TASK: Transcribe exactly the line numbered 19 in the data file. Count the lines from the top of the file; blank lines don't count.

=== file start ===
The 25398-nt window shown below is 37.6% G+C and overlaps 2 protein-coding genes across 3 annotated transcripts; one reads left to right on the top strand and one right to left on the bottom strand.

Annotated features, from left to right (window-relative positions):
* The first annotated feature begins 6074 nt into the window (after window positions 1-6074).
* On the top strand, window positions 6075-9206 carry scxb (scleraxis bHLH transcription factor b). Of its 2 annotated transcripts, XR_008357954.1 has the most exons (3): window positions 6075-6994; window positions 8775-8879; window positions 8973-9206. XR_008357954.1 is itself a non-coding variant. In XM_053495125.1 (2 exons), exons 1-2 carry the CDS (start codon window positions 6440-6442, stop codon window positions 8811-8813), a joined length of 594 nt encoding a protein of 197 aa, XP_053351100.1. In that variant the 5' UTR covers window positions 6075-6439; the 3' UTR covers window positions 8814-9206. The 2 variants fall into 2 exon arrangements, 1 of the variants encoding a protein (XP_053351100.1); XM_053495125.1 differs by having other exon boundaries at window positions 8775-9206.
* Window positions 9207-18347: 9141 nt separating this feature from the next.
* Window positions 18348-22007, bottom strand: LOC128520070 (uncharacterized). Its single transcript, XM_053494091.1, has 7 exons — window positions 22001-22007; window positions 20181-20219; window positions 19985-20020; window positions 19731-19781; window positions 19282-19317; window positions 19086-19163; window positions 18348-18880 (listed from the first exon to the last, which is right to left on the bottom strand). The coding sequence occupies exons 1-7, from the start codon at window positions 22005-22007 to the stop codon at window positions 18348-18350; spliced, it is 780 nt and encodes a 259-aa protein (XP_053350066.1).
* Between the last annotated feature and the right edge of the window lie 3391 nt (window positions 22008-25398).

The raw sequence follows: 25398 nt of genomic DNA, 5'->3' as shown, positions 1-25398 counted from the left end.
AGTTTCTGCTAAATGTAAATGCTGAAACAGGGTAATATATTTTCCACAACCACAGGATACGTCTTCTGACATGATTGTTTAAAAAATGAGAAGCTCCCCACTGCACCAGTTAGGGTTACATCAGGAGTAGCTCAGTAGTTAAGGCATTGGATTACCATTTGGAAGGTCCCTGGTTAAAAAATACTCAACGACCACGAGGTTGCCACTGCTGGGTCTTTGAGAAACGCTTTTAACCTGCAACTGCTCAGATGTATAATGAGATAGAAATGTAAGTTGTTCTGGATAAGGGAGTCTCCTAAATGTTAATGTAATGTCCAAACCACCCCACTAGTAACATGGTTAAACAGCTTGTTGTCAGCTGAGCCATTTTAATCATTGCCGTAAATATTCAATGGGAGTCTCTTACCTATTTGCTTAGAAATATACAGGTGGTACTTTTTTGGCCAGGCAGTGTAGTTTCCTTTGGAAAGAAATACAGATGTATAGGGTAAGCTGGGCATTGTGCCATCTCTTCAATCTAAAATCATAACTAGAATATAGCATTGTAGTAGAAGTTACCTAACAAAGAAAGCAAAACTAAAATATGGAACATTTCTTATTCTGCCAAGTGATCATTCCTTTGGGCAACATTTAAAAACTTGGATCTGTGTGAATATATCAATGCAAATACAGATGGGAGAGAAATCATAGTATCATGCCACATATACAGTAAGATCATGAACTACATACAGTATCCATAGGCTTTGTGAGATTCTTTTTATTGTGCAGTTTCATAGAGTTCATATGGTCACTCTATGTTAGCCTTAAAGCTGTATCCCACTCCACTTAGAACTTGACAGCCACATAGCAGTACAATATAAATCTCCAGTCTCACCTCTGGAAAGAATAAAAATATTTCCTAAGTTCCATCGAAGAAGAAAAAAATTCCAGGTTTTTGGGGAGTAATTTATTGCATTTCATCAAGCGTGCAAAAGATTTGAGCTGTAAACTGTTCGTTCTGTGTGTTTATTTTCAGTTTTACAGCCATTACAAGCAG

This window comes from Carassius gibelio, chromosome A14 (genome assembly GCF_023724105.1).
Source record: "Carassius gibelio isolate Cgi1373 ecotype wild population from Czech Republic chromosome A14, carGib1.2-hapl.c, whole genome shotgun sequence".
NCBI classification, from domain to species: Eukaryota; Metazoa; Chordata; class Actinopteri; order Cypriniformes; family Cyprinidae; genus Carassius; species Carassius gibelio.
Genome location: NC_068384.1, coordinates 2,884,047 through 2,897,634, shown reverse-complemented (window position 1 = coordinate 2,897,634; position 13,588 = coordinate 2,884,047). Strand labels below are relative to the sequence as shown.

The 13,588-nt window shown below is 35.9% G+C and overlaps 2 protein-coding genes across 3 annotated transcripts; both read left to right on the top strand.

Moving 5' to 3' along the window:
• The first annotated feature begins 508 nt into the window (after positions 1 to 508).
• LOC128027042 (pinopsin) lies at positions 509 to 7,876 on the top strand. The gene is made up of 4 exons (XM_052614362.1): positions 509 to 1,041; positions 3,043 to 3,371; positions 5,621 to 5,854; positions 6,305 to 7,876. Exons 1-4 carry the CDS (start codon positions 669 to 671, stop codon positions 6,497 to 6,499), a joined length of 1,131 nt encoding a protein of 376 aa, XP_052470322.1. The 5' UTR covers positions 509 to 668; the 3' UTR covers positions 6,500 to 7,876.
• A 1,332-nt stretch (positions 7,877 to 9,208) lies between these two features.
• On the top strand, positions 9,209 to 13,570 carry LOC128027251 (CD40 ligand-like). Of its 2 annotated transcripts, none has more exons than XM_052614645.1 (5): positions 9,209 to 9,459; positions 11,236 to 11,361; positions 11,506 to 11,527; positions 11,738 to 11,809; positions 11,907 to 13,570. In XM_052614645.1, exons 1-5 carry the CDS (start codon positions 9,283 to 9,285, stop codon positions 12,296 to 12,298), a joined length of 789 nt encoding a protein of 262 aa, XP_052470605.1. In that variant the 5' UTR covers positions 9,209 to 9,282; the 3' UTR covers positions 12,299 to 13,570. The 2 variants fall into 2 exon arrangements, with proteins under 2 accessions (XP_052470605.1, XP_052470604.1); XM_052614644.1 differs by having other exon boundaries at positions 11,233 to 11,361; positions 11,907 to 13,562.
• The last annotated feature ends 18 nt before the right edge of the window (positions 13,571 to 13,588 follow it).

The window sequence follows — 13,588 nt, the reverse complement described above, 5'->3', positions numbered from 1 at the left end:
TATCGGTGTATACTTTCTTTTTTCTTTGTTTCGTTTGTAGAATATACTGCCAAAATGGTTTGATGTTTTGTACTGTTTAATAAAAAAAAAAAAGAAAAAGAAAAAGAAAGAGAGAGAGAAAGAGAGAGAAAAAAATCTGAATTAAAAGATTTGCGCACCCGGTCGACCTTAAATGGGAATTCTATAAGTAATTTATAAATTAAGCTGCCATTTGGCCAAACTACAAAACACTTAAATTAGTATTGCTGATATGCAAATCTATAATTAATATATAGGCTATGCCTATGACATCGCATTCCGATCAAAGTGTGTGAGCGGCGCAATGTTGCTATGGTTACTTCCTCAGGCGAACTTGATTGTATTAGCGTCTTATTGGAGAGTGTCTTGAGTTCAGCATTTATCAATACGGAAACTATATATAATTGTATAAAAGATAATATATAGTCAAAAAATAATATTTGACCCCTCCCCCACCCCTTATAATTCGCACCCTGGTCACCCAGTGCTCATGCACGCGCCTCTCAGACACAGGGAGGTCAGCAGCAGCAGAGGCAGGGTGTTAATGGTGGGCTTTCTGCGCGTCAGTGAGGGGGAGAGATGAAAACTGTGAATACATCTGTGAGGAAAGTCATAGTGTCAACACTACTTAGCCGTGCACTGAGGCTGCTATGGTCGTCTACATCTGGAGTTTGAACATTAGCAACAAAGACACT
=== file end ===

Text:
• On the top strand, positions 9,209 to 13,570 carry LOC128027251 (CD40 ligand-like). Of its 2 annotated transcripts, none has more exons than XM_052614645.1 (5): positions 9,209 to 9,459; positions 11,236 to 11,361; positions 11,506 to 11,527; positions 11,738 to 11,809; positions 11,907 to 13,570. In XM_052614645.1, exons 1-5 carry the CDS (start codon positions 9,283 to 9,285, stop codon positions 12,296 to 12,298), a joined length of 789 nt encoding a protein of 262 aa, XP_052470605.1. In that variant the 5' UTR covers positions 9,209 to 9,282; the 3' UTR covers positions 12,299 to 13,570. The 2 variants fall into 2 exon arrangements, with proteins under 2 accessions (XP_052470605.1, XP_052470604.1); XM_052614644.1 differs by having other exon boundaries at positions 11,233 to 11,361; positions 11,907 to 13,562.